China appeared eager to reach an agreement before Mr. Biden takes office in January, calculating that closer economic ties with the Europeans could forestall efforts by the new administration to come up with an allied strategy for challenging China’s trade practices and other policies.
Mr. Biden, in a speech on Monday, said that on any issue that mattered to the U.S.-China relationship, the United States was “stronger and more effective when we are flanked by nations that share our vision for the future of the world.”
Currently, he said, there is “an enormous vacuum” in American leadership. “We’re going to have to regain the trust and confidence of a world that has begun to find ways to work around us or without us.”
The White House also opposed the agreement, but had little leverage among the Europeans to block it. The Trump administration has tried for months to isolate China and its companies — announcing new restrictions on those tied to the People’s Liberation Army this week — only to be repudiated by countries still willing to engage the Chinese.
The Europeans’ decision to overlook objections from the Biden camp was an indication that relations with the United States will not automatically snap back to the relative bonhomie that prevailed during the Obama administration.
President Trump’s penchant for burning bridges with longtime allies inspired Europe to largely ignore the United States as it pursued trade agreements with countries like Japan, Vietnam and Australia. European diplomats said this week that while they hoped for a more cooperative relationship with the Biden administration, they could not subordinate their interests to the U.S. election cycle.
Negotiators for China and the European Union had been working on a deal for almost seven years, but progress accelerated suddenly after Mr. Biden defeated Mr. Trump in the election.
Unlike Mr. Trump, who has often been hostile to Europe, Mr. Biden is expected to try to cooperate with the European Union to rein in Chinese ambitions, but those efforts could take many months to materialize.
United States law prohibits members of the incoming administration from negotiating directly with foreign officials until Mr. Biden is sworn into office on Jan. 20. In an interview at the beginning of December, he said he planned to conduct a full review of the trading relationship with China and consult with allies in Asia and Europe to develop a coherent strategy before making changes to America’s terms of trade.
“I’m not going to make any immediate moves,” he said.
In the interim, Mr. Biden’s advisers have used public statements to caution European officials against any hasty action, and to try to persuade them of the benefits of waiting to coordinate with the new American administration.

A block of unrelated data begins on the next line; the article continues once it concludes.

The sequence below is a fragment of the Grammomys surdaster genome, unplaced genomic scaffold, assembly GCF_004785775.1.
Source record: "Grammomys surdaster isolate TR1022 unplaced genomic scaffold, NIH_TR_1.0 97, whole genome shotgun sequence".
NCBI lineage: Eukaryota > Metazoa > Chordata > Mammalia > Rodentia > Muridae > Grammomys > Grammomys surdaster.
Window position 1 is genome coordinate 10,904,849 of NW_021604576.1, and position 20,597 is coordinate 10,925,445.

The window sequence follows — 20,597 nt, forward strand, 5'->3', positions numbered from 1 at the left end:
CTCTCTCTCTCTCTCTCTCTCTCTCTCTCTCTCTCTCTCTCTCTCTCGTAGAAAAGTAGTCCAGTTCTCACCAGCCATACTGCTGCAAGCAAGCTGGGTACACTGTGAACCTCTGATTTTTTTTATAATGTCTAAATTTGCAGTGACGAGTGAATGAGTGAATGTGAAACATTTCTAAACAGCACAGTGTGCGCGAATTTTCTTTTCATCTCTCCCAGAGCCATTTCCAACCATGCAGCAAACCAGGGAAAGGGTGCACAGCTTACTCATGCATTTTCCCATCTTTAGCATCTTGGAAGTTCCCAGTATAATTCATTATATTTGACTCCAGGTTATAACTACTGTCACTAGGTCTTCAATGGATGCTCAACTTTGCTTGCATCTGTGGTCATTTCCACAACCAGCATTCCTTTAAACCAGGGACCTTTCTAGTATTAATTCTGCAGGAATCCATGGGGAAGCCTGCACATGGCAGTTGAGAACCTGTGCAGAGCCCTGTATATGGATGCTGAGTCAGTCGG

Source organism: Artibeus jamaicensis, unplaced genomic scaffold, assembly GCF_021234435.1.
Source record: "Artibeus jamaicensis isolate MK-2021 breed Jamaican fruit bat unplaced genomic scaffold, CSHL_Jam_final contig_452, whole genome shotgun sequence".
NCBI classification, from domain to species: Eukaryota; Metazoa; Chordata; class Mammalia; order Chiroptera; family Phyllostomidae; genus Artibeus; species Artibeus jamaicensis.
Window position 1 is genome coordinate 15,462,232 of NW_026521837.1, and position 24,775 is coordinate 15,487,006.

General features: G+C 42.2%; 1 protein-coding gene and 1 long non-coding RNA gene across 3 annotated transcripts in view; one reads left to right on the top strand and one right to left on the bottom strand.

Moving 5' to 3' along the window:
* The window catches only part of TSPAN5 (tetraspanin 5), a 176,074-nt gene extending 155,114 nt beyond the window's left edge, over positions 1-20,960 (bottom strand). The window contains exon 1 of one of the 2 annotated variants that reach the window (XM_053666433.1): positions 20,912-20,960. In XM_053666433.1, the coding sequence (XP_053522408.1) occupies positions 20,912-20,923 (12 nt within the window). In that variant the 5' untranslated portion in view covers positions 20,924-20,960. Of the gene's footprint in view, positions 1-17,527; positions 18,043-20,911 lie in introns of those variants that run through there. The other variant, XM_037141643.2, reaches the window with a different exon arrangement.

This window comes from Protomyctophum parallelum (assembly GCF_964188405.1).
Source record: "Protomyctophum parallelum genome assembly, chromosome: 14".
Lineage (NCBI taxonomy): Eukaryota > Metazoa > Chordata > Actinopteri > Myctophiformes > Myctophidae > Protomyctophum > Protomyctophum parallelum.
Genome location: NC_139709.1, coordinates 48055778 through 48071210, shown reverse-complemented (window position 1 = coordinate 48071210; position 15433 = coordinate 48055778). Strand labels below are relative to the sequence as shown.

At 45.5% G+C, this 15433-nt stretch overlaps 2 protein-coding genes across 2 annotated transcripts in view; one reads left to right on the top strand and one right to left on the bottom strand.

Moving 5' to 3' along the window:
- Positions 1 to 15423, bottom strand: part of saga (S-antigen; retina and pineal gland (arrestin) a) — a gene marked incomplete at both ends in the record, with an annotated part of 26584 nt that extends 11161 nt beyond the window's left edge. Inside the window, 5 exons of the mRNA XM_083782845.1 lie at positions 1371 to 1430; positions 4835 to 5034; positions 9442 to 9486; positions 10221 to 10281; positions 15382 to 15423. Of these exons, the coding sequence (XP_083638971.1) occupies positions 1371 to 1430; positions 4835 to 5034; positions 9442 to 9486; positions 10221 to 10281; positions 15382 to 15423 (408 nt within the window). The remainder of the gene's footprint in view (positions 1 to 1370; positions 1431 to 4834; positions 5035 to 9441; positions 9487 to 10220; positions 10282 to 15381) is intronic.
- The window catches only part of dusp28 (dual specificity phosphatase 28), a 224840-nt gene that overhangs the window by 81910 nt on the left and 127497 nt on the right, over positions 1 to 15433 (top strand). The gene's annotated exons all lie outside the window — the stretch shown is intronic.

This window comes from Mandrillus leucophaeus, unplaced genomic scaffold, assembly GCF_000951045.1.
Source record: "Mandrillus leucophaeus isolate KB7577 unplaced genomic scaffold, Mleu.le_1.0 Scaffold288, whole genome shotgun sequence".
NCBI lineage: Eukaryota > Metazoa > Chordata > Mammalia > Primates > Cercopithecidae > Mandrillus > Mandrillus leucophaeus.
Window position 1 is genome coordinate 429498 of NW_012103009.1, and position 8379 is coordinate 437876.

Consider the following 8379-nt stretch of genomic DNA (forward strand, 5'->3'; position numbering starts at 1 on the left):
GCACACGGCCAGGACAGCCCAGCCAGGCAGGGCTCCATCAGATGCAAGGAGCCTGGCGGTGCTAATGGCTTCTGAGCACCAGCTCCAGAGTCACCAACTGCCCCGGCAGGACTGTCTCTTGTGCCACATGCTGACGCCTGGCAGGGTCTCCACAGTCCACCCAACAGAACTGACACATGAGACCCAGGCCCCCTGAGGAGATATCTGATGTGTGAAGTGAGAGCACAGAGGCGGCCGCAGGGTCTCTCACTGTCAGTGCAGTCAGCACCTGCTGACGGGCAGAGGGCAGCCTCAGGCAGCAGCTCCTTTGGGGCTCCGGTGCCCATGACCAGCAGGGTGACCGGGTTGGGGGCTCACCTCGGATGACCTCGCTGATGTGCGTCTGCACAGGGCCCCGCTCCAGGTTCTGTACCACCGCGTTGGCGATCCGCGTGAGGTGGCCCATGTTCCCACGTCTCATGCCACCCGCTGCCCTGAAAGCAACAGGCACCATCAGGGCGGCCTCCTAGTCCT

Mr. Biden’s choice as national security adviser, Jake Sullivan, wrote on Twitter this month that the new administration “would welcome early consultations with our European partners on our common concerns about China’s economic practices.”
Chinese officials pressed to keep the deal on track in recent weeks, especially after opposition in Europe spilled into public.
As the talks hit a snag last week, China’s Ministry of Commerce said in a statement that the agreement would have “great significance for the recovery of the global economy.” It said that both sides had to be willing to “meet halfway,” but that China would protect “own security and development interests.”
Despite the agreement’s provisions on forced labor, Chinese officials have repeatedly denied that the country engages in the practice — in Xinjiang or elsewhere — despite evidence to the contrary. The vehemence of those denials raises questions about how China could be expected to honor commitments to protect workers’ rights.
“The so-called forced labor in Xinjiang is a complete lie,” a spokesman for the Foreign Ministry, Wang Wenbin, said recently. “Those responsible for such despicable slandering should be condemned and held accountable.”
The European Chamber of Commerce in China welcomed the agreement, though with a note of caution, saying it could still face hurdles before the two countries ratify it. “A strong agreement would be a powerful statement to show that constructive engagement can produce results,” the chamber’s president, Jörg Wuttke, said in a statement.
Ana Swanson, Keith Bradsher and Monika Pronczuk contributed reporting.
Foreign Investment in China